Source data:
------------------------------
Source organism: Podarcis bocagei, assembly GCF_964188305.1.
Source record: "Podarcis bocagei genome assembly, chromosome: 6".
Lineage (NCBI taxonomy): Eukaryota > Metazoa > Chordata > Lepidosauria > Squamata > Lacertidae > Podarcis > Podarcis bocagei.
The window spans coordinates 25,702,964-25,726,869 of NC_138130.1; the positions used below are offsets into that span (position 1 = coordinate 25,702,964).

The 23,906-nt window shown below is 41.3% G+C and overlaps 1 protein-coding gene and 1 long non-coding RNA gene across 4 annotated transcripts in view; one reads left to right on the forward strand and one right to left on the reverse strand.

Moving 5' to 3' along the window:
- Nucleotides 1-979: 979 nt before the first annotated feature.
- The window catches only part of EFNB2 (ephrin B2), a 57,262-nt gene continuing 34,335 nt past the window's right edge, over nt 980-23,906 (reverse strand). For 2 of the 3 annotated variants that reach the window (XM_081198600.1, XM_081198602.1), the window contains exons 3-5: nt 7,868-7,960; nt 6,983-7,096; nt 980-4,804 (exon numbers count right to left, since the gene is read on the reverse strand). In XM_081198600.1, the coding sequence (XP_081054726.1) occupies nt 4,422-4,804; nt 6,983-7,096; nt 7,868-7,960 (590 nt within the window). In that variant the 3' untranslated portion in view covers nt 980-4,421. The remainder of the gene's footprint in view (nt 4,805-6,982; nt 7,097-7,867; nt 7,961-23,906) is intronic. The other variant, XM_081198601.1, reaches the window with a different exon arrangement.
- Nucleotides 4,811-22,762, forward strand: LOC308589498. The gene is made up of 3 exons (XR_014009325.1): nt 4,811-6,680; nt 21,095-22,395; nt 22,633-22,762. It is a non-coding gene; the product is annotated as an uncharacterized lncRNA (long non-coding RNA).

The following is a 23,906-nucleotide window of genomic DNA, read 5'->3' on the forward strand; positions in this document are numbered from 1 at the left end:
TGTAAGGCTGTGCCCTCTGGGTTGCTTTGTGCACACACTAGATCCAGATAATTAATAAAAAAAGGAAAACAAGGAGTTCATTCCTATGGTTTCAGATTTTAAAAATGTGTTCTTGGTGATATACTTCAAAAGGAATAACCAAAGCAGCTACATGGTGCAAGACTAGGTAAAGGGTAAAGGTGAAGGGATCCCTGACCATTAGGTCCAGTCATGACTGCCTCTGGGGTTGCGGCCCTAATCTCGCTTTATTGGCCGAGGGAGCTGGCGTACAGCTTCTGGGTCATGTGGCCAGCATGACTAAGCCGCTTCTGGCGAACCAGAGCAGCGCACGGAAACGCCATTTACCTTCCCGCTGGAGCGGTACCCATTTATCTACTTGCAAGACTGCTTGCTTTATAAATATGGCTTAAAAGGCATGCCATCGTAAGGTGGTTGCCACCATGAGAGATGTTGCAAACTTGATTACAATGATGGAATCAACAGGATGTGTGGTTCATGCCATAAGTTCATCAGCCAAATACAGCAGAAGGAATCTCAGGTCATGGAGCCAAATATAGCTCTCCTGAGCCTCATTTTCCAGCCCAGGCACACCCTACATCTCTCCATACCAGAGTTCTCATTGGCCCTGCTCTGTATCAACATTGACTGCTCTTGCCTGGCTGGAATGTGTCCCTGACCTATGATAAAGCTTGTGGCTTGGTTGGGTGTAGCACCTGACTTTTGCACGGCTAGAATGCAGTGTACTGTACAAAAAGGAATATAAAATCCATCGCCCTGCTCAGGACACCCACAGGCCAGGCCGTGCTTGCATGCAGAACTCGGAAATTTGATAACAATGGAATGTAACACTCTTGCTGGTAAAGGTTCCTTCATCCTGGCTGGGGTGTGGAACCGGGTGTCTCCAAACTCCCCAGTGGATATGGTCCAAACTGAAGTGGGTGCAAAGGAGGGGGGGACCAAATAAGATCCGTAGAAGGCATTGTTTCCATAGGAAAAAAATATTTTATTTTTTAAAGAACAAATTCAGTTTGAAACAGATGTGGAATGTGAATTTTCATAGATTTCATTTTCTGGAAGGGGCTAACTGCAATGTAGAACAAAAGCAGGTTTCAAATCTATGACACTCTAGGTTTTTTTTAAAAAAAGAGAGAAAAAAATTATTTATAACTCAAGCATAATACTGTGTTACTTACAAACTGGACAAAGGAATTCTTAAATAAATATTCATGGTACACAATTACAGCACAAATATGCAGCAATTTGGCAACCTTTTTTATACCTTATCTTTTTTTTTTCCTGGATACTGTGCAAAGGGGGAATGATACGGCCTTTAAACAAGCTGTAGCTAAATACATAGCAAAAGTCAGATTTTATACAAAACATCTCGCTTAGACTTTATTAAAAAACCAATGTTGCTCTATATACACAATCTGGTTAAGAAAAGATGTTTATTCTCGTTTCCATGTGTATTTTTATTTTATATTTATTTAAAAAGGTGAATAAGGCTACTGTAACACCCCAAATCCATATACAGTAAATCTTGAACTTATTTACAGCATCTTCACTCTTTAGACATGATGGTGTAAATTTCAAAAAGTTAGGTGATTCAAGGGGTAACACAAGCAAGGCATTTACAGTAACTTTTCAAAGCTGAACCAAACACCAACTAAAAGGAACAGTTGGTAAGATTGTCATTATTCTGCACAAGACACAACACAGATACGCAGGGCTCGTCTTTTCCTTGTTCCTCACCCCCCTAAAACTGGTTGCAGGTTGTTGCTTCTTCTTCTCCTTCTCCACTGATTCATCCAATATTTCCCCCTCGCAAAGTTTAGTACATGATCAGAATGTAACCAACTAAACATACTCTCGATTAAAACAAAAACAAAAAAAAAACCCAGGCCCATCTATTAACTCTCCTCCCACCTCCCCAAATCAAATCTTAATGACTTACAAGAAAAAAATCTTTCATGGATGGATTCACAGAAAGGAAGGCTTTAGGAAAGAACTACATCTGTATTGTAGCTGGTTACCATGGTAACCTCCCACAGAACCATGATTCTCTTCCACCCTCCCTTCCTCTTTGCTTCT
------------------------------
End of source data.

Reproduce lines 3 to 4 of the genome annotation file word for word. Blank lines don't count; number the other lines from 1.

Lineage (NCBI taxonomy): Eukaryota > Metazoa > Chordata > Lepidosauria > Squamata > Lacertidae > Podarcis > Podarcis bocagei.
The window spans coordinates 25,702,964-25,726,869 of NC_138130.1; the positions used below are offsets into that span (position 1 = coordinate 25,702,964).